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Author Topic: I think my queen is dead  (Read 1746 times)
stinger27
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« on: August 20, 2005, 12:25:07 AM »

Hi guys,
   Im new to beekeeping.  I recently had a hive of bees given to me because they were attacked by a bear.  Due to the bear population in my Uncles area he gave me the hive.  I am afraid that my queen might have been killed in the attack.  The bees are still going in and out, working like crazy.  But they are carrying nothing in thier baskets.  There is a good goldenrod flow in right now.  My uncle said if they are carrying no visible pollen, then the queen could be dead.  I added a surplus super to the hive as soon as I recieved it. That was a month ago and the bees haven't build any comb in it either.  Could this be a sign that my queen is dead?  They had successfully filled one super when the bear attacked and ate it.  So I wonder why they haven't even begun to build comb in mine in a months time??  I plan on checking the brood box tomarrow.  What should I look for to find out if my Queen is dead?  Also if they have reared a new queen shouldn't she be laying by now?
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    Stinger27
amymcg
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« Reply #1 on: August 20, 2005, 09:01:43 AM »

Not sure that this means you have no queen.  

First, look for the queen, if you can't find her, look for eggs, larvae and capped brood. If you find any of those, then you have a queen in there somewhere.

If you don't see any of that, and you think they might have raised their own queen, she should be laying pretty soon.  Michael Bush or one of the other guys can tell you exactly how many days. . etc. . .

They might not be drawing comb because there is no nectar flow. . .If there's nothing to store, then they won't draw anything to store it in.  You could try feeding. . .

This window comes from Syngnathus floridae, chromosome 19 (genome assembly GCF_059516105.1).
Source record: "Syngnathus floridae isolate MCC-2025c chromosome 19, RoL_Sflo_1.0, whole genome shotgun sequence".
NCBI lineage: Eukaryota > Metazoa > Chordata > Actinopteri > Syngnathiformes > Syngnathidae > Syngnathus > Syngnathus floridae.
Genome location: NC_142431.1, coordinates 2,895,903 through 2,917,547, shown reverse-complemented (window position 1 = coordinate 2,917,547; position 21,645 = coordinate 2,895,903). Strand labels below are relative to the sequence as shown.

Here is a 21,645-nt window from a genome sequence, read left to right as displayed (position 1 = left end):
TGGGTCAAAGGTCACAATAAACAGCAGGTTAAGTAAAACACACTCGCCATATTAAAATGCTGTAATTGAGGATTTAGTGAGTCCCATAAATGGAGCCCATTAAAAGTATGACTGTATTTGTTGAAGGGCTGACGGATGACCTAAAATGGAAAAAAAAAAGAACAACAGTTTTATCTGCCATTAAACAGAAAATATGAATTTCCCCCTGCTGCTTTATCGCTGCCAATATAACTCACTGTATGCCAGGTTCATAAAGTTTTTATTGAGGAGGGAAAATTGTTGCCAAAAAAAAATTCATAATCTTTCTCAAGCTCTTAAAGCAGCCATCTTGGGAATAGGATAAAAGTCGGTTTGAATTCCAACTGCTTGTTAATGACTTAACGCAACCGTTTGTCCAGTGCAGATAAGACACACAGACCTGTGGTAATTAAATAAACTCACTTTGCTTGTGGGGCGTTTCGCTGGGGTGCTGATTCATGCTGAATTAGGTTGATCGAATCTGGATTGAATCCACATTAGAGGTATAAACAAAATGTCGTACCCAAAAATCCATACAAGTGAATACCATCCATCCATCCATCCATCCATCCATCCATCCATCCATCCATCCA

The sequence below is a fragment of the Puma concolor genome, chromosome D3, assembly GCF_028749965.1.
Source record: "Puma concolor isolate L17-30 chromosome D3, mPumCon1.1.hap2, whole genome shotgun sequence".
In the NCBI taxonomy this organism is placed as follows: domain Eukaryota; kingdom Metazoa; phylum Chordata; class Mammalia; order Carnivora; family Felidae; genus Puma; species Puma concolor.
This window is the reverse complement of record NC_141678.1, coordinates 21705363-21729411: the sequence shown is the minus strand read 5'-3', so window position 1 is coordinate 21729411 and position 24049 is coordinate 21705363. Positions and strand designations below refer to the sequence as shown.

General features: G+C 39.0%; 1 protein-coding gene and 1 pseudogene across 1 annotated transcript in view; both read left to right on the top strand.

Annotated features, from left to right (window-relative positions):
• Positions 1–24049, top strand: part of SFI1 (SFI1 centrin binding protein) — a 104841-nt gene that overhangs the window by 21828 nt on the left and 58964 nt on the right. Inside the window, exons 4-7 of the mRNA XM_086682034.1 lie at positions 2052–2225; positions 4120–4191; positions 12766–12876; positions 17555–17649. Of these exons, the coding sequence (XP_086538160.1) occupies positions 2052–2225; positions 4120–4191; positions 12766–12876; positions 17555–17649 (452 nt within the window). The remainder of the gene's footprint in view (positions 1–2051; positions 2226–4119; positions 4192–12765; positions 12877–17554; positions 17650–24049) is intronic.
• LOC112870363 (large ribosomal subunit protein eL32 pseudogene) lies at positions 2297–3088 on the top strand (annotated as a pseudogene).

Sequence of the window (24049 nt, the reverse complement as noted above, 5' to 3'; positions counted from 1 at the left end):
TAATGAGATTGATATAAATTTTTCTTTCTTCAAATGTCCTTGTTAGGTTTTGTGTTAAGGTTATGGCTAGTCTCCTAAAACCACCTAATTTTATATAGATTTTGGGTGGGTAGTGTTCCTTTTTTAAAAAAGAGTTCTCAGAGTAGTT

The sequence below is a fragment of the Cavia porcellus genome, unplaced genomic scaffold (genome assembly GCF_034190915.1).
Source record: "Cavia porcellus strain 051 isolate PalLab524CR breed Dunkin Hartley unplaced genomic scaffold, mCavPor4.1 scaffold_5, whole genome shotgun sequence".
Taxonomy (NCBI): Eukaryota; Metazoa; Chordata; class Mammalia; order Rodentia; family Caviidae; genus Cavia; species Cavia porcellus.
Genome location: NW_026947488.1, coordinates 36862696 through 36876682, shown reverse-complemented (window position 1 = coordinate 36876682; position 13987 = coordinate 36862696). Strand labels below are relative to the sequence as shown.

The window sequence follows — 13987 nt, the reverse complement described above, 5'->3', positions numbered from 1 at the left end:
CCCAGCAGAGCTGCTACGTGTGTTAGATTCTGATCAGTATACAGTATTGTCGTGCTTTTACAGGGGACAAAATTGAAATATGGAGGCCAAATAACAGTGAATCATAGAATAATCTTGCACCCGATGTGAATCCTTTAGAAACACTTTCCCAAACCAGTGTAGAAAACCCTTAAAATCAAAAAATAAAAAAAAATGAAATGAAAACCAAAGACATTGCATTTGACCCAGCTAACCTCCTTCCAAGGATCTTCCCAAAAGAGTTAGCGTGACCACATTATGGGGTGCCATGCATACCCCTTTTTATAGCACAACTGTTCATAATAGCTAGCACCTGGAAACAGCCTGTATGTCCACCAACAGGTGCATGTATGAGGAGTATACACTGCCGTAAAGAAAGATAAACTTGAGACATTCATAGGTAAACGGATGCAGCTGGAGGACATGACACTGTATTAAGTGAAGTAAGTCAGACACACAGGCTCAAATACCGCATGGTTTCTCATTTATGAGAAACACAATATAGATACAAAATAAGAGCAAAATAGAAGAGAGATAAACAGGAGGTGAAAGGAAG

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Michael Bush
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« Reply #2 on: August 20, 2005, 01:38:30 PM »

Assuming the queen was killed I would not expect to see eggs from a new queen for 25 days after that.  It typically takes 28 days from an egg to a laying queen.
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Michael Bush
My website:  bushfarms.com/bees.htm
My book:  ThePracticalBeekeeper.com
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"Everything works if you let it."--Rick Nielsen
leominsterbeeman
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« Reply #3 on: August 20, 2005, 04:44:34 PM »

0. Look at all the pictures on the beemaster site and get familiar with them.

1.  look for a queen.  Don't be confused by drones.  Must newbees see a drone and think that he's a queen.  A drone will have very large eyes on the side and top of his head.

2. Look for eggs are hard to see for new beekeepers.  Look into the cells with the sun behind you and look for little white grains of rice that are shrunken to 1/10 their size.  

3.  Look for larve.  These are much easier to see.  They will be little worm like critters curled up in the cells.

4. Look for queen cells - this would mean that your queen is dead or hurt or old and the bees are making a new queen to replace.   A queen will emerge from one of these cells, hopefully mate with some drones and start laying eggs.  Do not confuse queen cells with drone cells.  Queen cells are peanut shaped and hang from the comb.  Drone cells are capped in a bullet shape.

If it's been a month since the bear attack, and you don't see any of these,  I'd assume the queen is dead -- your hive is doomed.  Order a new queen quickly if you want to have this colony survive.
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